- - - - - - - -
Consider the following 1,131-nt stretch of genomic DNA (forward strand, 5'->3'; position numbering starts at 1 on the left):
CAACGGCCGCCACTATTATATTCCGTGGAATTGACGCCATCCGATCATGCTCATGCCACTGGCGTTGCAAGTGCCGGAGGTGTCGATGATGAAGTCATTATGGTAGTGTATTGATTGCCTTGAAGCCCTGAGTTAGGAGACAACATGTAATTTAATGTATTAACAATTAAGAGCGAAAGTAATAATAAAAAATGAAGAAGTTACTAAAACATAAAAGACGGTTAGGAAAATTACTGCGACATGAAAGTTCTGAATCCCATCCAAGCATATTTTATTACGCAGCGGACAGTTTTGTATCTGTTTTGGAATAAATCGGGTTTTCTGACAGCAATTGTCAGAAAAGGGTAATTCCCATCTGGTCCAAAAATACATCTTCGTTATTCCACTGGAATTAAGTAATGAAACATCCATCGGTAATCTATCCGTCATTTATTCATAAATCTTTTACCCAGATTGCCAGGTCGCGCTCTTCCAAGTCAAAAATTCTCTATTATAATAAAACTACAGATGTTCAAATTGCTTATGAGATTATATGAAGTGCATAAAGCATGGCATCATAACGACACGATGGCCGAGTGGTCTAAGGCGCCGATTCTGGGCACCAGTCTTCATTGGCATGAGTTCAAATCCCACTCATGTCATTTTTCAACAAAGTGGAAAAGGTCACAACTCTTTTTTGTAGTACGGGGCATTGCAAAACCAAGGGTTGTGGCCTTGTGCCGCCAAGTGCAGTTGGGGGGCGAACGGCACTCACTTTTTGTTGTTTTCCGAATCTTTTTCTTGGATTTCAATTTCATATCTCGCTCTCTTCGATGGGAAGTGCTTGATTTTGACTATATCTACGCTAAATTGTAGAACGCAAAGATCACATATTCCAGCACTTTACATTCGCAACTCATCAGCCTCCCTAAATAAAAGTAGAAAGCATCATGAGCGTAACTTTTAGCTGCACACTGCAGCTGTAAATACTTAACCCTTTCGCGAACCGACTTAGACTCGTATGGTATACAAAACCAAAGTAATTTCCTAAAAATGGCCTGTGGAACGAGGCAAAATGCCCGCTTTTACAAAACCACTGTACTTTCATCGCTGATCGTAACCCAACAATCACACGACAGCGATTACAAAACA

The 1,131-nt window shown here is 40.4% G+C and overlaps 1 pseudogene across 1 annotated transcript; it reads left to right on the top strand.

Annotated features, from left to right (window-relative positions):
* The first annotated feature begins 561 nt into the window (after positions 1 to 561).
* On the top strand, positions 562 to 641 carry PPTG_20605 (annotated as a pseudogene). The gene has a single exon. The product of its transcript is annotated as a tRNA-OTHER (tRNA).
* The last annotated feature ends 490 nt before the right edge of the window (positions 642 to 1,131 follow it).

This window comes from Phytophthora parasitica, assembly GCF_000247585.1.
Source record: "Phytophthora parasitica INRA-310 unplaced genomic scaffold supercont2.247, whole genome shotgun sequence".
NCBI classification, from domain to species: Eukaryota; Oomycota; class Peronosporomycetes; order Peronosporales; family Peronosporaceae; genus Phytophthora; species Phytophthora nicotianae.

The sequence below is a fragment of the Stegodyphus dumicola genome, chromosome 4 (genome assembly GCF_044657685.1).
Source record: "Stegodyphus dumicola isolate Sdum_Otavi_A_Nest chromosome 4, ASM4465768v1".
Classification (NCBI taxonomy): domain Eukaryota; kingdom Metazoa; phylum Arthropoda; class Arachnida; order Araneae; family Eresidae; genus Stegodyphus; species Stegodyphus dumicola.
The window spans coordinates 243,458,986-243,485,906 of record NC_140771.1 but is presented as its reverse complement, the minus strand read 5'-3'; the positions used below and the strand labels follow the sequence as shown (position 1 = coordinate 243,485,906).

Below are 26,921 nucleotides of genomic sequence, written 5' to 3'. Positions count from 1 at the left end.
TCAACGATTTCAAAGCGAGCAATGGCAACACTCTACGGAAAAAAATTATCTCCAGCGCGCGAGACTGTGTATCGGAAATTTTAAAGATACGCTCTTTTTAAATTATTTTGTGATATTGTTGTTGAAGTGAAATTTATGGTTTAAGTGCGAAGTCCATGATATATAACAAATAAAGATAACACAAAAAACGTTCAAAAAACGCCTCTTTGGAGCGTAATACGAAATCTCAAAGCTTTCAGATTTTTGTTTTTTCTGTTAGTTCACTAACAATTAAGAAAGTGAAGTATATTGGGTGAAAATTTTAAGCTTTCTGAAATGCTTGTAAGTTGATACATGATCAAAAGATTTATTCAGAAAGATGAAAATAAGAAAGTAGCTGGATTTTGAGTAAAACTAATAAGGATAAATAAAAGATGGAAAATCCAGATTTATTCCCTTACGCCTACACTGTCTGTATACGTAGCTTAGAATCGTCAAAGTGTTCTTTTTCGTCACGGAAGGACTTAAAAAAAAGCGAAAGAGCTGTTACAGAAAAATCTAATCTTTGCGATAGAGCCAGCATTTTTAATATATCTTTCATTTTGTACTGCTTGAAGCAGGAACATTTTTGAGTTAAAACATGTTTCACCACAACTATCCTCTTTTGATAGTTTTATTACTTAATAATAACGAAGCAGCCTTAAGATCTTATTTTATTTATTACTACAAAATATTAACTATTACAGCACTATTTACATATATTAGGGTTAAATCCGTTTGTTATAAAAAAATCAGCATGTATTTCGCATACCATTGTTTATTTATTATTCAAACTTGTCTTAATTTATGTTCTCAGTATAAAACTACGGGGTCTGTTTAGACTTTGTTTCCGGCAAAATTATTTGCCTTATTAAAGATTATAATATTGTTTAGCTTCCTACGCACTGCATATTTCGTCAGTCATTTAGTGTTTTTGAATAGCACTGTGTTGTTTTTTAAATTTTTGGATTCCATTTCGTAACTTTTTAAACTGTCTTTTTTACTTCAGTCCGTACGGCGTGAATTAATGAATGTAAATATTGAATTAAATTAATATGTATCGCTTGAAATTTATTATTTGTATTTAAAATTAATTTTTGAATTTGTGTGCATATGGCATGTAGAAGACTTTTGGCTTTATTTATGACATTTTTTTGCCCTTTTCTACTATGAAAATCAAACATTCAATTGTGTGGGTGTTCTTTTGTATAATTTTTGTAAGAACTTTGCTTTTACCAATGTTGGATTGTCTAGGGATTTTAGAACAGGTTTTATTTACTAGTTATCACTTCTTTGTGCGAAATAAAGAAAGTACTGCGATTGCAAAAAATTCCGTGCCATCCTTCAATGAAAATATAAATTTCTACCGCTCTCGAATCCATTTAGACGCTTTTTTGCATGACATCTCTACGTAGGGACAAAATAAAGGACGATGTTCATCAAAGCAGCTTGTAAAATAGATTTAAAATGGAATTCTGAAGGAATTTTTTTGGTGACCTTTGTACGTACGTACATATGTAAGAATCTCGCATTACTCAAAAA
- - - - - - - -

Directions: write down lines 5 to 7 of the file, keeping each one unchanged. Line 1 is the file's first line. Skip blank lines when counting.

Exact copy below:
* The first annotated feature begins 561 nt into the window (after positions 1 to 561).
* On the top strand, positions 562 to 641 carry PPTG_20605 (annotated as a pseudogene). The gene has a single exon. The product of its transcript is annotated as a tRNA-OTHER (tRNA).
* The last annotated feature ends 490 nt before the right edge of the window (positions 642 to 1,131 follow it).